True north

Peary, Cook, and the race to the Pole

By Henderson, Bruce

Publishers Summary:
"This book is about one of the most enduring and vitriolic feuds in the history of exploration, one that would cause a bitter divide in the international scientific community and, eventually, lead to the ruin of one of the claimants and the discrediting of the other.". "The irony is that the men had started out as friends and shipmates, with Frederick Cook, a physician, accompanying Robert Peary, a civil engineer with a U.S. Navy commission, on an expedition to northern Greenland in 1891. Peary's leg was shattered in a shipboard accident on the trip north, and without Cook's care he might never have walked again. But by the summer of 1909, all the goodwill had evaporated. In September 1909 Peary reported that he had reached the Pole five months earlier. But Cook, who reappeared seemingly back from the dead after a lengthy journey in the Arctic wastes with just two native companions, presented persuasive testimony that he had been the first to attain the Pole, a year earlier, in April 1908.". "The feud became the preoccupation of both men for the rest of their lives. Cook was something of a loner, but Peary was a man with friends in very high places, and he wielded this influence brutally. On one occasion he refused to take aboard his ship Cook's crates of scientific instruments and polar records, thereby helping to ensure their loss. Peary's friends also paid money to induce perjury that would tarnish Cook's claim to the first ascent of Mt. McKinley, the highest peak in North America. And late in the century, years after both Cook and Peary were dead, a long-suppressed diary was released, causing National Geographic to conclude that one of the claimants missed the Pole entirely and subsequently perpetrated a knowing fraud." "Bruce Henderson presents fascinating scientific and even psychological evidence to put the harrowing details of polar exploration in a new context."--BOOK JACKET.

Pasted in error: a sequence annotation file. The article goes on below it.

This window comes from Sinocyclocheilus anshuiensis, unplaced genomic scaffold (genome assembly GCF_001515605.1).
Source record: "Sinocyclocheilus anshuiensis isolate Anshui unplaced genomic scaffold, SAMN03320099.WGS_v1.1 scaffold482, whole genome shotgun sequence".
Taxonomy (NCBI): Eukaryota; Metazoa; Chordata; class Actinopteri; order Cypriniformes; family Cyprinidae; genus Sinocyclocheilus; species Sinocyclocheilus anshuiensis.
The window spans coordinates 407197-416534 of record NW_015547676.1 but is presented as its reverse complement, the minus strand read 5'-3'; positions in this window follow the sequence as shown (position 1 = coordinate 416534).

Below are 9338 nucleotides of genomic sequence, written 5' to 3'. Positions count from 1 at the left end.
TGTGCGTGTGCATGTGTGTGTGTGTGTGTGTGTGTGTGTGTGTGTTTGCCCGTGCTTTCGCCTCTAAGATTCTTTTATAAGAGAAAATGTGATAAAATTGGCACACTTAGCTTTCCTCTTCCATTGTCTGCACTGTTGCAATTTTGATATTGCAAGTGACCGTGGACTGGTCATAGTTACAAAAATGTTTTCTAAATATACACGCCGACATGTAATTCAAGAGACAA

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ISBN
978-0-39305-791-1
Publisher
New York : W.W. Norton & Co., c2005.


REVIEWS

Library Journal

Reviewed on January 15, 2005

In 1909, within weeks of each other, Dr. Frederick Cook and Rear Admiral Richard Peary each claimed to have been the first man to reach the North Pole, and a vitriolic controversy erupted. This conflict captivated the American imagination, with each man boasting staunch supporters, and has continued to fascinate to this d...Log In or Sign Up to Read More

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